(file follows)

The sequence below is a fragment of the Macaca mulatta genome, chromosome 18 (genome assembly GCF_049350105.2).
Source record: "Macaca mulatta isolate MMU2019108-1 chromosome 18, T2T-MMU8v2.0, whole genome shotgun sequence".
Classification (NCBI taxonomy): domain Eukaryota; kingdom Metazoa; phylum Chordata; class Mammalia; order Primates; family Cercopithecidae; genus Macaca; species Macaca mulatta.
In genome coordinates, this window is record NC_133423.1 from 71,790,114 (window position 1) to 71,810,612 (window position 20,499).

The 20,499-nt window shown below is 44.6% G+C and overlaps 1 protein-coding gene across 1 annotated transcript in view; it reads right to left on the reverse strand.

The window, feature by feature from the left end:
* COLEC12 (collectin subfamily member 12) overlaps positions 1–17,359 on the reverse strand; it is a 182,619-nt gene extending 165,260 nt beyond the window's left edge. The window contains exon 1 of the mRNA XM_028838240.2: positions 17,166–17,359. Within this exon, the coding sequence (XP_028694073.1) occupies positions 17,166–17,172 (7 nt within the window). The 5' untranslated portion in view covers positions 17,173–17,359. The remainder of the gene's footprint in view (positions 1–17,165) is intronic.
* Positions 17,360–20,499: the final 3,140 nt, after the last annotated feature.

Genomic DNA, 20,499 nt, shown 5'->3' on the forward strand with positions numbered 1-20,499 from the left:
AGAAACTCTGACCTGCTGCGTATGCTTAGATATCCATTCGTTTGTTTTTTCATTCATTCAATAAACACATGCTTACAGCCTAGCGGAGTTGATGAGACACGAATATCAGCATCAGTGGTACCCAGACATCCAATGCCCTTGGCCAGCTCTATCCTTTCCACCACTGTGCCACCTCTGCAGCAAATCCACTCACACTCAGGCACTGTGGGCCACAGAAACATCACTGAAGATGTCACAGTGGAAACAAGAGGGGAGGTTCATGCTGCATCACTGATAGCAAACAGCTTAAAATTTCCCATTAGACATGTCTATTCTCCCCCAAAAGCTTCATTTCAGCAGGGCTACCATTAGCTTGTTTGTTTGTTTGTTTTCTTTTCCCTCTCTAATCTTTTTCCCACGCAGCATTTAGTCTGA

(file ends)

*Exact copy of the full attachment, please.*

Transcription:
The sequence below is a fragment of the Macaca mulatta genome, chromosome 18 (genome assembly GCF_049350105.2).
Source record: "Macaca mulatta isolate MMU2019108-1 chromosome 18, T2T-MMU8v2.0, whole genome shotgun sequence".
Classification (NCBI taxonomy): domain Eukaryota; kingdom Metazoa; phylum Chordata; class Mammalia; order Primates; family Cercopithecidae; genus Macaca; species Macaca mulatta.
In genome coordinates, this window is record NC_133423.1 from 71,790,114 (window position 1) to 71,810,612 (window position 20,499).

The 20,499-nt window shown below is 44.6% G+C and overlaps 1 protein-coding gene across 1 annotated transcript in view; it reads right to left on the reverse strand.

The window, feature by feature from the left end:
* COLEC12 (collectin subfamily member 12) overlaps positions 1–17,359 on the reverse strand; it is a 182,619-nt gene extending 165,260 nt beyond the window's left edge. The window contains exon 1 of the mRNA XM_028838240.2: positions 17,166–17,359. Within this exon, the coding sequence (XP_028694073.1) occupies positions 17,166–17,172 (7 nt within the window). The 5' untranslated portion in view covers positions 17,173–17,359. The remainder of the gene's footprint in view (positions 1–17,165) is intronic.
* Positions 17,360–20,499: the final 3,140 nt, after the last annotated feature.

Genomic DNA, 20,499 nt, shown 5'->3' on the forward strand with positions numbered 1-20,499 from the left:
AGAAACTCTGACCTGCTGCGTATGCTTAGATATCCATTCGTTTGTTTTTTCATTCATTCAATAAACACATGCTTACAGCCTAGCGGAGTTGATGAGACACGAATATCAGCATCAGTGGTACCCAGACATCCAATGCCCTTGGCCAGCTCTATCCTTTCCACCACTGTGCCACCTCTGCAGCAAATCCACTCACACTCAGGCACTGTGGGCCACAGAAACATCACTGAAGATGTCACAGTGGAAACAAGAGGGGAGGTTCATGCTGCATCACTGATAGCAAACAGCTTAAAATTTCCCATTAGACATGTCTATTCTCCCCCAAAAGCTTCATTTCAGCAGGGCTACCATTAGCTTGTTTGTTTGTTTGTTTTCTTTTCCCTCTCTAATCTTTTTCCCACGCAGCATTTAGTCTGA